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'Dawn's' lively arrival

March 22, 2004|R. Kinsey Lowe | Times Staff Writer

As U.S. moviegoers' fervor for "The Passion of the Christ" subsided and cheeky zombie movie remake "Dawn of the Dead" took over the top spot at the box office, Mel Gibson's interpretation of the final hours of Jesus took largely Roman Catholic Latin America by storm.

In the U.S., "Dawn of the Dead" awakened atop the box office with an estimated $27.3 million, Universal Pictures said Sunday. The remake of George A. Romero's classic cult horror film in which humans seek refuge from rampaging zombies attracted an ethnically diverse audience that was mostly under 25 and 57% male.

The film did about as well in its first weekend as another remake of a horror classic, "The Texas Chainsaw Massacre," which grossed $28 million in its opening weekend last October.

"The Passion" grossed about $19.2 million in its fourth weekend, sustaining an acceptable 40% drop from the prior weekend. Gibson's company, Icon Productions, and the movie's U.S. distributor, Newmarket Films, have said they expect business to surge over Easter weekend, April 9 through 11, with many church groups again turning out in large numbers to see it. The film has taken in about $295.3 million in the U.S.

Year to date, "The Passion" has propelled U.S. box office for all films to about $1.74 billion, compared with last year's cumulative $1.64 billion at this time, said Dan Marks of box office tracking firm Nielsen EDI. That's an increase of about 6%.

In the Latin American markets where it opened, "The Passion" took in an estimated $10.2 million, according to figures released Sunday by 20th Century Fox International, bringing its international total to more than $25 million. The film has opened in Australia, New Zealand, Poland and Greece, among other countries, and by Easter it will be playing in most markets except Japan and India. More complete international numbers are expected to be available today.

The largest of the Latin American markets, Mexico, accounted for $5.2 million, a record for the company and second best overall for U.S. films after "Spider-Man," according to Joe Ortiz, executive director of sales administration for Fox International. Admission was restricted to 18 and over in Mexico, where the film was on 950 screens with 560 prints. The actual number of theaters was not available Sunday. In Brazil, the second-largest Latin American market for moviegoing, the film was limited to ages 14 and over and took in an estimated $1.9 million on 472 screens, Ortiz said.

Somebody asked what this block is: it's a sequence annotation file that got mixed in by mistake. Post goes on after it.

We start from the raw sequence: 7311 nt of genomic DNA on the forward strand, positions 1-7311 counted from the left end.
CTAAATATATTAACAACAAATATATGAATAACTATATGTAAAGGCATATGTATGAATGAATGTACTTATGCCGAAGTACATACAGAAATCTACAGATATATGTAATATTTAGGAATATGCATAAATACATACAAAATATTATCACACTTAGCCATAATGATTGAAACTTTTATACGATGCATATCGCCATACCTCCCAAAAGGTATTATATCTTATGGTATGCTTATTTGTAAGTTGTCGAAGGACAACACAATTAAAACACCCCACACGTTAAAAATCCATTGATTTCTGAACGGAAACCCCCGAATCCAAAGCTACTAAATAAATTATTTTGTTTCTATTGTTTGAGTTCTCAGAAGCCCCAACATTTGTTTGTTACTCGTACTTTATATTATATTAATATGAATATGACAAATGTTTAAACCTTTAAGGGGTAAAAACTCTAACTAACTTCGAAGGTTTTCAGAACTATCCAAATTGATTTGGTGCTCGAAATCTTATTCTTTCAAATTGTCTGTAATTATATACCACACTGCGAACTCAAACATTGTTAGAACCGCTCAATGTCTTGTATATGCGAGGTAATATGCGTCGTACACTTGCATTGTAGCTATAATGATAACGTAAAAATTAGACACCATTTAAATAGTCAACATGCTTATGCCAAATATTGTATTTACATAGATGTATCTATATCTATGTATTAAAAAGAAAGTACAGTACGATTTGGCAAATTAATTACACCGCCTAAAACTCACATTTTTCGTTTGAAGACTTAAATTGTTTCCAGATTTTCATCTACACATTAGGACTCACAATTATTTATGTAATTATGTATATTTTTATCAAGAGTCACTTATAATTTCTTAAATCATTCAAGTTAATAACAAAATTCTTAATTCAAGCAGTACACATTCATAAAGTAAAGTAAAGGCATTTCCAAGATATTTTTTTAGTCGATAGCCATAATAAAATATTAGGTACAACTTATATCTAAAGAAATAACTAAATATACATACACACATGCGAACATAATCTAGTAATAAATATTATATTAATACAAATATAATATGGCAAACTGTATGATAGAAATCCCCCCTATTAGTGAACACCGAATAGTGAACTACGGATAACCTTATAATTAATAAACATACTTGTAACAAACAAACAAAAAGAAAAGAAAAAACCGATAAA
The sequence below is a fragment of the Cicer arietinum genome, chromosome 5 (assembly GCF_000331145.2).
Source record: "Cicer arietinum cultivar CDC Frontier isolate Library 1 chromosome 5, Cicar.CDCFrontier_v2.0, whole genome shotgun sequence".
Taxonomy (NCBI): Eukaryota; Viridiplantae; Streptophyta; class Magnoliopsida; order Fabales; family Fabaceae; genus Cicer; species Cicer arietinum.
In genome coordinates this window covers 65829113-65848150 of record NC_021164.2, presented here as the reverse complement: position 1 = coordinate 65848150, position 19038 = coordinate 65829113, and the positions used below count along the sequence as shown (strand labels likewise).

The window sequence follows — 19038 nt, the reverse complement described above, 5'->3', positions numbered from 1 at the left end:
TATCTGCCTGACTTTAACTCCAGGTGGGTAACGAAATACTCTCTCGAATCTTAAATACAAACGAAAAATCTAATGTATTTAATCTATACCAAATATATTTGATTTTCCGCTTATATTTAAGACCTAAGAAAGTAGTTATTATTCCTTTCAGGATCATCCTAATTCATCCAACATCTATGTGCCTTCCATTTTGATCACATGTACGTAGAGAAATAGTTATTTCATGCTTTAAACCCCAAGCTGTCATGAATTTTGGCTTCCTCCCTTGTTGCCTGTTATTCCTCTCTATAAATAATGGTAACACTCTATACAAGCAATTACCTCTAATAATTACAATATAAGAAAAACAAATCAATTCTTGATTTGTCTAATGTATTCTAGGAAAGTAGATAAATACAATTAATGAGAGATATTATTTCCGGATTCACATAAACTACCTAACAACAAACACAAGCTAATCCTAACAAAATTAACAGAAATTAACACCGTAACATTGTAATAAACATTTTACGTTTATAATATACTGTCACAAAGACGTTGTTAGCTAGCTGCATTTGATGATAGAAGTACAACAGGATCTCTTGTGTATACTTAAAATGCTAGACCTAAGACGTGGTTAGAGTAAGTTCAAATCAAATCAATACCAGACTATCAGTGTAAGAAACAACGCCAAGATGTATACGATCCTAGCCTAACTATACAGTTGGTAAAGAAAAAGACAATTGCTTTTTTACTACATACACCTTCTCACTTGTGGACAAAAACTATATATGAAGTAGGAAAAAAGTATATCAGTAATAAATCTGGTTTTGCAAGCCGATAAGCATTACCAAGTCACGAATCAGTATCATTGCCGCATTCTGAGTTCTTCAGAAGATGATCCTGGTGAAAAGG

Following the opening weekend of "The Passion" in Mexico, Brazil, Chile, Colombia, Ecuador, Guatemala, Nicaragua, Costa Rica, El Salvador, Peru, Trinidad and Jamaica, the movie this week will add the remaining Latin American markets Argentina, Bolivia, Dominican Republic, Uruguay and Venezuela.

Back in the United States, "Eternal Sunshine of the Spotless Mind" opened with an estimated $8.6 million. Focus Features took a calculated risk releasing on a moderately wide basis what is literally an arty "head trip" movie about a man played by Jim Carrey who undergoes a process to erase all memory of a relationship that went sour. The film, which also stars Kate Winslet as Carrey's ex-girlfriend, was directed by Michel Gondry and written by Charlie Kaufman.

"Eternal Sunshine" posted a relatively solid average of $6,334 per theater, and Jack Foley, president of theatrical distribution for Focus, reported sellouts in college towns ranging from Madison, Wis., to Gainesville, Fla., to Austin, Texas. Foley suggested the sellouts and mostly positive exit polls bode well for the film's long-term prospects.

Rather than rolling out the movie slowly, Foley said the company decided to risk a wider-than-usual opening that would include some smaller markets, where the film succeeded largely because of Carrey.

The audience was mostly between 17 and 35, with slightly more females than males, Foley said, and half those polled in exit surveys said the film was worth seeing a second time.

The latest Angelina Jolie movie, "Taking Lives," opened at No. 3 with an estimated $11.4 million. While not a total bomb, it does represent another disappointing turn for the Oscar-winning actress after "Lara Croft Tomb Raider: The Cradle of Life" and "Beyond Borders." Among movies in limited release, Sony Pictures Classics posted an impressive $30,992 for a single New York theater for "Bon Voyage." The new film from French director Jean-Paul Rappeneau opens this weekend in Los Angeles.

Warner Bros.' "NASCAR: The Imax Experience" continues to do well in the Imax universe, grossing $1.3 million and an impressive $19,779 per theater in 68 locations.

*

(BEGIN TEXT OF INFOBOX)

Box Office

Preliminary results based on studio projections.

*--* Movie 3-day gross Total (millions)

*--*

*--* Dawn of the Dead $27.3 $27.3

The Passion of the Christ $19.2 $295.3

Taking Lives $11.4 $11.4

Starsky & Hutch $10.7 $67.7

Secret Window $9.6 $33.1

Eternal Sunshine of the Spotless Mind $8.6 $8.6

Hidalgo $8.5 $48.5

Agent Cody Banks 2 $6 $17.3

50 First Dates $4.3 $113.1

Confessions of a Teenage Drama Queen $1.5 $27.6

*--*

Source: Nielsen EDI Inc.

Los Angeles Times

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